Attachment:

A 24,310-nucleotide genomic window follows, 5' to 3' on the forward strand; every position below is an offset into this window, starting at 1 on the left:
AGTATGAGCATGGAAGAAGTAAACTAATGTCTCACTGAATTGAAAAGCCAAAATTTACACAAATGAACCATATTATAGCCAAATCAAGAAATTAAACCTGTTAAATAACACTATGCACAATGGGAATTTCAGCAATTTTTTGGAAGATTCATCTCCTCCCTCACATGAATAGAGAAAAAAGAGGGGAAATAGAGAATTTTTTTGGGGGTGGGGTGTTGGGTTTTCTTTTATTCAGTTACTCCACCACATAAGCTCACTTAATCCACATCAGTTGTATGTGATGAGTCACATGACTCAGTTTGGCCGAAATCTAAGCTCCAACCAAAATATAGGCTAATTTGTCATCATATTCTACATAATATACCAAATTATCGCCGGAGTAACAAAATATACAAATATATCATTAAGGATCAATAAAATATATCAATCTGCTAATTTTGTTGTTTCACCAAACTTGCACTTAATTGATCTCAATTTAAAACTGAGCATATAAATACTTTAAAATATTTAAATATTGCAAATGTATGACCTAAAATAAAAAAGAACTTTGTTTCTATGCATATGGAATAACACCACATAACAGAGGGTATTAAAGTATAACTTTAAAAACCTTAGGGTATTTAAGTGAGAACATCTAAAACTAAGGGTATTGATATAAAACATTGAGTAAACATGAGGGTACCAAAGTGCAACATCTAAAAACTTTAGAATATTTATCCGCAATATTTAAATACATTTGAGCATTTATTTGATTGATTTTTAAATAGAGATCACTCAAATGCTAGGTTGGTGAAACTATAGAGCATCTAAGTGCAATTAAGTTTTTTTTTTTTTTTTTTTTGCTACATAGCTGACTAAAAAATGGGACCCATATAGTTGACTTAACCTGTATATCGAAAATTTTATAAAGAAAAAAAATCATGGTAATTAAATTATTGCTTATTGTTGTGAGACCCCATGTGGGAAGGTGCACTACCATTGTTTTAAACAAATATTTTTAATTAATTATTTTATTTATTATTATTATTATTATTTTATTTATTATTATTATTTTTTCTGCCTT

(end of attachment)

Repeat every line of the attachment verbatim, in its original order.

A 24,310-nucleotide genomic window follows, 5' to 3' on the forward strand; every position below is an offset into this window, starting at 1 on the left:
AGTATGAGCATGGAAGAAGTAAACTAATGTCTCACTGAATTGAAAAGCCAAAATTTACACAAATGAACCATATTATAGCCAAATCAAGAAATTAAACCTGTTAAATAACACTATGCACAATGGGAATTTCAGCAATTTTTTGGAAGATTCATCTCCTCCCTCACATGAATAGAGAAAAAAGAGGGGAAATAGAGAATTTTTTTGGGGGTGGGGTGTTGGGTTTTCTTTTATTCAGTTACTCCACCACATAAGCTCACTTAATCCACATCAGTTGTATGTGATGAGTCACATGACTCAGTTTGGCCGAAATCTAAGCTCCAACCAAAATATAGGCTAATTTGTCATCATATTCTACATAATATACCAAATTATCGCCGGAGTAACAAAATATACAAATATATCATTAAGGATCAATAAAATATATCAATCTGCTAATTTTGTTGTTTCACCAAACTTGCACTTAATTGATCTCAATTTAAAACTGAGCATATAAATACTTTAAAATATTTAAATATTGCAAATGTATGACCTAAAATAAAAAAGAACTTTGTTTCTATGCATATGGAATAACACCACATAACAGAGGGTATTAAAGTATAACTTTAAAAACCTTAGGGTATTTAAGTGAGAACATCTAAAACTAAGGGTATTGATATAAAACATTGAGTAAACATGAGGGTACCAAAGTGCAACATCTAAAAACTTTAGAATATTTATCCGCAATATTTAAATACATTTGAGCATTTATTTGATTGATTTTTAAATAGAGATCACTCAAATGCTAGGTTGGTGAAACTATAGAGCATCTAAGTGCAATTAAGTTTTTTTTTTTTTTTTTTTTGCTACATAGCTGACTAAAAAATGGGACCCATATAGTTGACTTAACCTGTATATCGAAAATTTTATAAAGAAAAAAAATCATGGTAATTAAATTATTGCTTATTGTTGTGAGACCCCATGTGGGAAGGTGCACTACCATTGTTTTAAACAAATATTTTTAATTAATTATTTTATTTATTATTATTATTATTATTTTATTTATTATTATTATTTTTTCTGCCTT